ANCHORAGE, Alaska (CN) - While the actual gold rush town of Iditarod is no more, the sled dog race that bears its name is alive and well in the Last Frontier. On Sunday, 85 dog mushers took off from Willow Lake two hours north of Anchorage on what they all hope will be a 1000-mile trek to the finish line in Nome.
The word Iditarod is an Alaska Native term for distant place, and the 44th running of the race takes competitors into places far from modern amenities. The route follows the historical gold rush and mail trail that winds its way up and over 3,000-foot mountain passes in the Alaska and Kuskokwim Ranges, over rushing rivers and along desolate stretches of Bering Sea ice.
It's dubbed "The Last Great Race on Earth" and was founded as a way to honor and revive a traditional mode of transportation between remote communities where dog power was being rapidly replaced by snow machines in the 1960s.
Race founders Dorothy Page and Joe Redington Sr. proposed a sled dog race over a historical route as one way to commemorate the centennial of Alaska's purchase from Russia to become a U.S. territory in 1867. At that time a 56-mile race was held.
Afterward, Redington dreamed of a much longer race to preserve the historical trail and save the sled dog culture. In 1973 he and others launched what is now the world famous Iditarod Trail Sled Dog Race. Racers from all over the world have come to compete each year, but only 749 have reached the finish line.
There are two routes that racers alternate use of each year. On even years like 2016, the race follows what is known as the Northern Route with 26 checkpoints. On odd years the race uses the Southern Route with 27 stopover points.
Using two routes allows more small villages to benefit economically from race events. For about two weeks their little spot on the map buzzes with activity from mushers, volunteers and tourists.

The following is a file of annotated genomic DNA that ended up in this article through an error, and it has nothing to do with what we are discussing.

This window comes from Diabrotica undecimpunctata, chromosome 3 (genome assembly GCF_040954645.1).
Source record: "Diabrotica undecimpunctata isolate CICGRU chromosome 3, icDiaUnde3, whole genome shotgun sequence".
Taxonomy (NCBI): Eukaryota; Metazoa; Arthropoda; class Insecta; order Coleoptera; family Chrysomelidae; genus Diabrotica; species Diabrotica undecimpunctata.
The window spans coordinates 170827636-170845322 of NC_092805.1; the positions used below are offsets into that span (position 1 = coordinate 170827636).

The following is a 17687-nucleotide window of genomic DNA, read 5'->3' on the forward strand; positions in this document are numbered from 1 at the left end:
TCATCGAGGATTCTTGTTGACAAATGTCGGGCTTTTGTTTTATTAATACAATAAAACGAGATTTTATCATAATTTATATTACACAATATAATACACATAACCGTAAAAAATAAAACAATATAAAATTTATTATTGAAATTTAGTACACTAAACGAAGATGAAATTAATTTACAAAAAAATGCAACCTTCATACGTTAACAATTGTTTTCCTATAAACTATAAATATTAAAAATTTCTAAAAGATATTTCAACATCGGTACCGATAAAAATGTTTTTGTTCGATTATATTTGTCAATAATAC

Some checkpoints, like the race's namesake Iditarod, are now just ghost towns where organizers put up a few tents. Others are larger Alaska Native villages whose residents stock the checkpoint full of traditional foods like fry bread and fish dishes, or welcome each musher with eggs cooked when he or she walks in.
The rule on the trail is that what is offered to one musher must be offered equally to all. The checkpoints also serve as makeshift sleeping spots for racers to catch some rest and warm up a bit before moving on down the trail.
Volunteers also put out straw for the dogs while veterinarians check over the teams. The race is not about just who gets to Nome first, it's about getting as many of the dogs on your team there with you and in good health. The biggest rule of all is that dog care comes first.
Mushers feed and bed down their dogs before taking respite themselves. This involves heating up water provided at checkpoints or from nearby streams over a cooker that is part of mandatory gear. Commercial dog kibble and a variety of raw meat or fish is added to make a stew that fuels the dogs for the miles ahead.